Erin Knight and many other innovators have described multiple ways our educational system is transforming in response to other changes in our society.
We have other expectations as learners, workers, and people; simply step back and consider all of the adaptations many of us have accepted in our daily lives.
Education is starting to catch up; digital badges and the interest in MOOC’s are 2 of several examples.
Innovation can either be defined or managed by us, or individuals can be controlled by innovative practices that others have designed and determined as required (technological determinism).
So many desirable skills, useful for participation in the workforce, have yet to be organized into formal degree programs, the model we have used for so many decades. These skill sets are periodically changing due to the rapid evolution of technology or digital tools. Digital badges appear to address the need to formalize individuals’ mastery of such desirable skills.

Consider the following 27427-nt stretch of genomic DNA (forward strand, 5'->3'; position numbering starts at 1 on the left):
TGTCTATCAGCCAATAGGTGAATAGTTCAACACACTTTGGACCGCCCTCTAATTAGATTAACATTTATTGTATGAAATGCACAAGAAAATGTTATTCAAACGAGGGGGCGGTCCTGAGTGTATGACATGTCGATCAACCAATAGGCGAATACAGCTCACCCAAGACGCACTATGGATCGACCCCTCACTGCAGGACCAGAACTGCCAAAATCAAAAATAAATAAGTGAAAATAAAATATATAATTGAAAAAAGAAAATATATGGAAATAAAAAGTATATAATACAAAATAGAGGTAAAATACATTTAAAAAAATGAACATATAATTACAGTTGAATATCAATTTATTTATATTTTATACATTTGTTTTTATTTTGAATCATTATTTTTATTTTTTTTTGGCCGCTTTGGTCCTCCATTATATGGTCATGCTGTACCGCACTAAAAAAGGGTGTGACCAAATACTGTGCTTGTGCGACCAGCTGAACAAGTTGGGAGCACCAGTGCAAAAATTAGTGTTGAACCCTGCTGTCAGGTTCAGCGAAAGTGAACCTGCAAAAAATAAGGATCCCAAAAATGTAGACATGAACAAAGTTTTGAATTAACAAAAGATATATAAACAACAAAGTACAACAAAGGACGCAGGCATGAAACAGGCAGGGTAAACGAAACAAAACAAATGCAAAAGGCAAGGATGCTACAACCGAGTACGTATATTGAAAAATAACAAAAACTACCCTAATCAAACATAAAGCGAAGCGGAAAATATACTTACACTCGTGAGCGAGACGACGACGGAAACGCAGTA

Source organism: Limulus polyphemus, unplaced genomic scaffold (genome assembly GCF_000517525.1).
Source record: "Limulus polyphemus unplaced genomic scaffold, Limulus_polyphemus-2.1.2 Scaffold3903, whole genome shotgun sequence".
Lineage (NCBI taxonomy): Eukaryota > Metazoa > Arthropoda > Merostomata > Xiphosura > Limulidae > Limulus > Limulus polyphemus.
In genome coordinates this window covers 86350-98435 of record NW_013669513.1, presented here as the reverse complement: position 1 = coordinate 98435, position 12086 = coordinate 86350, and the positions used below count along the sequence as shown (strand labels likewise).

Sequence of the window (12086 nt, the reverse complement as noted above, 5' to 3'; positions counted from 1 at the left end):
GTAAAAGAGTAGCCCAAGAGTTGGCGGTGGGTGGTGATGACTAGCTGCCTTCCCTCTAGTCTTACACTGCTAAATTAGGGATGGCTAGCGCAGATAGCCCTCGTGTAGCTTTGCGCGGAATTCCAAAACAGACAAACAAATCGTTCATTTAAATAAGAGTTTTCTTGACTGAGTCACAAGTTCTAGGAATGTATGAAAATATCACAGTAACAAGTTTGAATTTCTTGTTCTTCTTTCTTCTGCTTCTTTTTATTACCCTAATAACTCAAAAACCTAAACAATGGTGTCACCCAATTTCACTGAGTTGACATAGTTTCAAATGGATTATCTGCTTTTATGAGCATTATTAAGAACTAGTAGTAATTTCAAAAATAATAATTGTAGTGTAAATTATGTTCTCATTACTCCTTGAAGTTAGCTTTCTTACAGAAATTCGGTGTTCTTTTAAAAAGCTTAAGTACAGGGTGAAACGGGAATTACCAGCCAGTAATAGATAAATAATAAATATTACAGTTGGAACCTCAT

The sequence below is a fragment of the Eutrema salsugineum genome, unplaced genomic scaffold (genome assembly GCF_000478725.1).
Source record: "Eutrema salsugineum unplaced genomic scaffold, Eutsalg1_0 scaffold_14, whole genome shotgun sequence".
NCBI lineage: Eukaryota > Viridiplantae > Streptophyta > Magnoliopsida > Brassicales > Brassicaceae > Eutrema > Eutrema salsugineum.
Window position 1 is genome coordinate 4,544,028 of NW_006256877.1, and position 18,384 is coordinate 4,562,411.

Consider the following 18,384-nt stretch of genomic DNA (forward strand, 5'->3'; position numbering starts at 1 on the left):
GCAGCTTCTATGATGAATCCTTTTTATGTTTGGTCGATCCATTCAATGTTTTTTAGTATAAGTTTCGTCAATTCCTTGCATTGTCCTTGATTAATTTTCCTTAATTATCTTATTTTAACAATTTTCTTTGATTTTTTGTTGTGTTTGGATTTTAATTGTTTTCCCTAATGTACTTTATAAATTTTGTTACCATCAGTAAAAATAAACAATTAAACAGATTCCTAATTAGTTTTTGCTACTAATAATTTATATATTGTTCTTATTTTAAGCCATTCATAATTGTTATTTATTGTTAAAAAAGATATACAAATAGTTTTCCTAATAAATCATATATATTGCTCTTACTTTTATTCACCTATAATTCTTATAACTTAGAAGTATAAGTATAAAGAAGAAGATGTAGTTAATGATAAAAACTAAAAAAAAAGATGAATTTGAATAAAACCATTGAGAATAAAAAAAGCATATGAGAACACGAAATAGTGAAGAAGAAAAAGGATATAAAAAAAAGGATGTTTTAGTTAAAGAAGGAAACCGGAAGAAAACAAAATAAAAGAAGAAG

The paradigm is shifting. Through experimentation, documentation and analysis of these experiments we can design and control innovative practices. We can determine how to structure learning experiences that are responsive to individual interests and meet the needs of societal forces.
Also shared on the Evolllution.com – an online space to share ideas on lifelong learning.
Others’ ideas on digital badges:
http://hastac.org/blogs/slgrant/2012/10/05/asking-questions-about-badges-higher-ed (Sheryl Grant, Director of Social Networking for the HASTAC/MacArthur Foundation Digital Media and Learning Competition)
http://tedaect.blogspot.com/ (Jason Siko, Member of AECT-TED, sharing his experiences using digital badges with pre-service teachers)